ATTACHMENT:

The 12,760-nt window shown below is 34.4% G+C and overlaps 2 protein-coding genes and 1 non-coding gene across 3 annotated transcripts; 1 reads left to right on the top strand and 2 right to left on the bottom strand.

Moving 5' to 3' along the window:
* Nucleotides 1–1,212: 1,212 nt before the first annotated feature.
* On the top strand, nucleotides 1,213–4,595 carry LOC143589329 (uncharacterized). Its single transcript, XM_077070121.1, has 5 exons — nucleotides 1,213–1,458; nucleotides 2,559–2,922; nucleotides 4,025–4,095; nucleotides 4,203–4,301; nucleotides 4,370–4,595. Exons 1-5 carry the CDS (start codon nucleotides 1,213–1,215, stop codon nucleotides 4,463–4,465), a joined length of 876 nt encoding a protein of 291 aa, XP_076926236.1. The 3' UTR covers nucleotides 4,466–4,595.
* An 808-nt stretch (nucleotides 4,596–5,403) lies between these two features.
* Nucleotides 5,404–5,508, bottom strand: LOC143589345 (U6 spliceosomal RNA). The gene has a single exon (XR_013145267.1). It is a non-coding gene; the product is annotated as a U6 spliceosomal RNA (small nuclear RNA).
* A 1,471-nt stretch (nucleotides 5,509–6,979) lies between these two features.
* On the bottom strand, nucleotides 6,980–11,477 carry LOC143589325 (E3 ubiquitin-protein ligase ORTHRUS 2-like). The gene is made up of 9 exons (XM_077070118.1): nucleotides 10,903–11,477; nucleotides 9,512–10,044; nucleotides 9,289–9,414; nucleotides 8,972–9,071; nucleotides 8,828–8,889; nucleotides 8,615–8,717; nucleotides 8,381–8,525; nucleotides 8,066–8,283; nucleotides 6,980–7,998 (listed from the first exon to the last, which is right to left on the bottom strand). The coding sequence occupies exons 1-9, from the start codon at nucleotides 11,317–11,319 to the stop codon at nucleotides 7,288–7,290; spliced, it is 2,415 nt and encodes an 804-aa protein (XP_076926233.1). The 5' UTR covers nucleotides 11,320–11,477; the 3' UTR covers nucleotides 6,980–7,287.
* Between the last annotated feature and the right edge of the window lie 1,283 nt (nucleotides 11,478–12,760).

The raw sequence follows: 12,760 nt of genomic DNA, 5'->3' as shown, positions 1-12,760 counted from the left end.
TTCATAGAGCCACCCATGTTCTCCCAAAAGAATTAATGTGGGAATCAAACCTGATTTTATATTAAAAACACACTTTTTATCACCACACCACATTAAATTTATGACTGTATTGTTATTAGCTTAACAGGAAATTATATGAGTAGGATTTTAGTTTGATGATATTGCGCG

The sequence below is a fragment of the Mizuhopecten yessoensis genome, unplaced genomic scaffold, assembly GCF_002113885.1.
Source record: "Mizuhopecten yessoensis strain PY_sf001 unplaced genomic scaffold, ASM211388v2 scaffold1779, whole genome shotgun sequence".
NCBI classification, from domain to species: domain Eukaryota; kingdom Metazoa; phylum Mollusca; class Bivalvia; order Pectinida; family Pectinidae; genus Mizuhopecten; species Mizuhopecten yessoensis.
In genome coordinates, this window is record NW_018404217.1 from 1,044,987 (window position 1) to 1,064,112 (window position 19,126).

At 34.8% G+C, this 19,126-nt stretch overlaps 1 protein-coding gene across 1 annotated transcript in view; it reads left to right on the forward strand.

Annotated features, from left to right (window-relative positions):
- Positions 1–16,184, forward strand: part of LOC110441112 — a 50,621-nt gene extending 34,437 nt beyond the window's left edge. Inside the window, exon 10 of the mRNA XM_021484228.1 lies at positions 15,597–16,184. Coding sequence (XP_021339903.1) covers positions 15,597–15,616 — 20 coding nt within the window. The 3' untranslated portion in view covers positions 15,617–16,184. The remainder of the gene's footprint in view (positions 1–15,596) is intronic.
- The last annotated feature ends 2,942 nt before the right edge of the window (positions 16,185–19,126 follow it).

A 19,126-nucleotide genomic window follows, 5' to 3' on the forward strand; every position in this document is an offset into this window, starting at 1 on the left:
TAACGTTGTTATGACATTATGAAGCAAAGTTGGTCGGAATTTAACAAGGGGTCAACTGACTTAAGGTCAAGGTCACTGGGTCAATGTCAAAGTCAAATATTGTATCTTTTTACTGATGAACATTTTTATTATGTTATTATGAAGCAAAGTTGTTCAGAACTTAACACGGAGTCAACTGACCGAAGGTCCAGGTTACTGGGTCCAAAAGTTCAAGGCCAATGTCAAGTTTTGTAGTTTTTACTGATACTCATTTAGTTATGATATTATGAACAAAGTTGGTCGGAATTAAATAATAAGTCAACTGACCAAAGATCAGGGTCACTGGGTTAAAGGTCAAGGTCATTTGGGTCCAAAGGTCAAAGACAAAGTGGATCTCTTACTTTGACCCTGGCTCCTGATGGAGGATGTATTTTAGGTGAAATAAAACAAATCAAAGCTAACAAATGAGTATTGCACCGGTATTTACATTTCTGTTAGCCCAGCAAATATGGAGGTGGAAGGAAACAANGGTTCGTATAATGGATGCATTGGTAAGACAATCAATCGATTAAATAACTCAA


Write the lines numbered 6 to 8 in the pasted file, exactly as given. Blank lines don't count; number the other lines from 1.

* Nucleotides 5,404–5,508, bottom strand: LOC143589345 (U6 spliceosomal RNA). The gene has a single exon (XR_013145267.1). It is a non-coding gene; the product is annotated as a U6 spliceosomal RNA (small nuclear RNA).
* A 1,471-nt stretch (nucleotides 5,509–6,979) lies between these two features.
* On the bottom strand, nucleotides 6,980–11,477 carry LOC143589325 (E3 ubiquitin-protein ligase ORTHRUS 2-like). The gene is made up of 9 exons (XM_077070118.1): nucleotides 10,903–11,477; nucleotides 9,512–10,044; nucleotides 9,289–9,414; nucleotides 8,972–9,071; nucleotides 8,828–8,889; nucleotides 8,615–8,717; nucleotides 8,381–8,525; nucleotides 8,066–8,283; nucleotides 6,980–7,998 (listed from the first exon to the last, which is right to left on the bottom strand). The coding sequence occupies exons 1-9, from the start codon at nucleotides 11,317–11,319 to the stop codon at nucleotides 7,288–7,290; spliced, it is 2,415 nt and encodes an 804-aa protein (XP_076926233.1). The 5' UTR covers nucleotides 11,320–11,477; the 3' UTR covers nucleotides 6,980–7,287.